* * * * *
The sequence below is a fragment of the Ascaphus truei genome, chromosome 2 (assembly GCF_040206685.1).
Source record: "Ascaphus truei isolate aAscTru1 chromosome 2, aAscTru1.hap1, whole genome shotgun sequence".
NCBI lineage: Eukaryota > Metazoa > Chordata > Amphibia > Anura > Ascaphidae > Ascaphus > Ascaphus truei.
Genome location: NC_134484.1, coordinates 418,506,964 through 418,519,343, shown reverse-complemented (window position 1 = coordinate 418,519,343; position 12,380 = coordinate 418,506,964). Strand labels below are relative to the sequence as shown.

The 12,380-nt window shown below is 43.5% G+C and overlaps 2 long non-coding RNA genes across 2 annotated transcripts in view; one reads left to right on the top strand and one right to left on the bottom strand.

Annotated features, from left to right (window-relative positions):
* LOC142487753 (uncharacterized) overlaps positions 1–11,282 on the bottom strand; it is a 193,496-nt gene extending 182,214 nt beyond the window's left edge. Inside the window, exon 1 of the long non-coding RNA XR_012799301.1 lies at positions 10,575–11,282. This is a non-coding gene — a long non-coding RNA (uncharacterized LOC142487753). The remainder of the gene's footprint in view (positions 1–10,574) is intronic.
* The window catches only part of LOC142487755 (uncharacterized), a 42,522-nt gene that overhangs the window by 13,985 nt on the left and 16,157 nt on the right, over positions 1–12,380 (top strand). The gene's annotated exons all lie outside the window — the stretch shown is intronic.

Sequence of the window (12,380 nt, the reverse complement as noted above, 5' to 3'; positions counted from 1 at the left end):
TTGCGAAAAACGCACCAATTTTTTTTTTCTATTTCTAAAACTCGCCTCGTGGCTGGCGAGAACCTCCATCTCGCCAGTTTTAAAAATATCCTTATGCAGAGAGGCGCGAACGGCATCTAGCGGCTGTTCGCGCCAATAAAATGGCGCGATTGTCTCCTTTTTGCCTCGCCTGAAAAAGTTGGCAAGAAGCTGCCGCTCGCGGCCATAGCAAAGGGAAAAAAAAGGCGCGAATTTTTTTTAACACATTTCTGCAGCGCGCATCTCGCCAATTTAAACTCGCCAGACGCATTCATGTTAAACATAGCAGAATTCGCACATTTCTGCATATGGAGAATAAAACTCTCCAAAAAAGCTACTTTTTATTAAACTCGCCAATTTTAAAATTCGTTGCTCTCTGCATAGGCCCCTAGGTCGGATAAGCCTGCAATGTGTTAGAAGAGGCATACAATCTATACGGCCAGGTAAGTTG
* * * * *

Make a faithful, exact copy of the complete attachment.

The sequence below is a fragment of the Ascaphus truei genome, chromosome 2 (assembly GCF_040206685.1).
Source record: "Ascaphus truei isolate aAscTru1 chromosome 2, aAscTru1.hap1, whole genome shotgun sequence".
NCBI lineage: Eukaryota > Metazoa > Chordata > Amphibia > Anura > Ascaphidae > Ascaphus > Ascaphus truei.
Genome location: NC_134484.1, coordinates 418,506,964 through 418,519,343, shown reverse-complemented (window position 1 = coordinate 418,519,343; position 12,380 = coordinate 418,506,964). Strand labels below are relative to the sequence as shown.

The 12,380-nt window shown below is 43.5% G+C and overlaps 2 long non-coding RNA genes across 2 annotated transcripts in view; one reads left to right on the top strand and one right to left on the bottom strand.

Annotated features, from left to right (window-relative positions):
* LOC142487753 (uncharacterized) overlaps positions 1–11,282 on the bottom strand; it is a 193,496-nt gene extending 182,214 nt beyond the window's left edge. Inside the window, exon 1 of the long non-coding RNA XR_012799301.1 lies at positions 10,575–11,282. This is a non-coding gene — a long non-coding RNA (uncharacterized LOC142487753). The remainder of the gene's footprint in view (positions 1–10,574) is intronic.
* The window catches only part of LOC142487755 (uncharacterized), a 42,522-nt gene that overhangs the window by 13,985 nt on the left and 16,157 nt on the right, over positions 1–12,380 (top strand). The gene's annotated exons all lie outside the window — the stretch shown is intronic.

Sequence of the window (12,380 nt, the reverse complement as noted above, 5' to 3'; positions counted from 1 at the left end):
TTGCGAAAAACGCACCAATTTTTTTTTTCTATTTCTAAAACTCGCCTCGTGGCTGGCGAGAACCTCCATCTCGCCAGTTTTAAAAATATCCTTATGCAGAGAGGCGCGAACGGCATCTAGCGGCTGTTCGCGCCAATAAAATGGCGCGATTGTCTCCTTTTTGCCTCGCCTGAAAAAGTTGGCAAGAAGCTGCCGCTCGCGGCCATAGCAAAGGGAAAAAAAAGGCGCGAATTTTTTTTAACACATTTCTGCAGCGCGCATCTCGCCAATTTAAACTCGCCAGACGCATTCATGTTAAACATAGCAGAATTCGCACATTTCTGCATATGGAGAATAAAACTCTCCAAAAAAGCTACTTTTTATTAAACTCGCCAATTTTAAAATTCGTTGCTCTCTGCATAGGCCCCTAGGTCGGATAAGCCTGCAATGTGTTAGAAGAGGCATACAATCTATACGGCCAGGTAAGTTG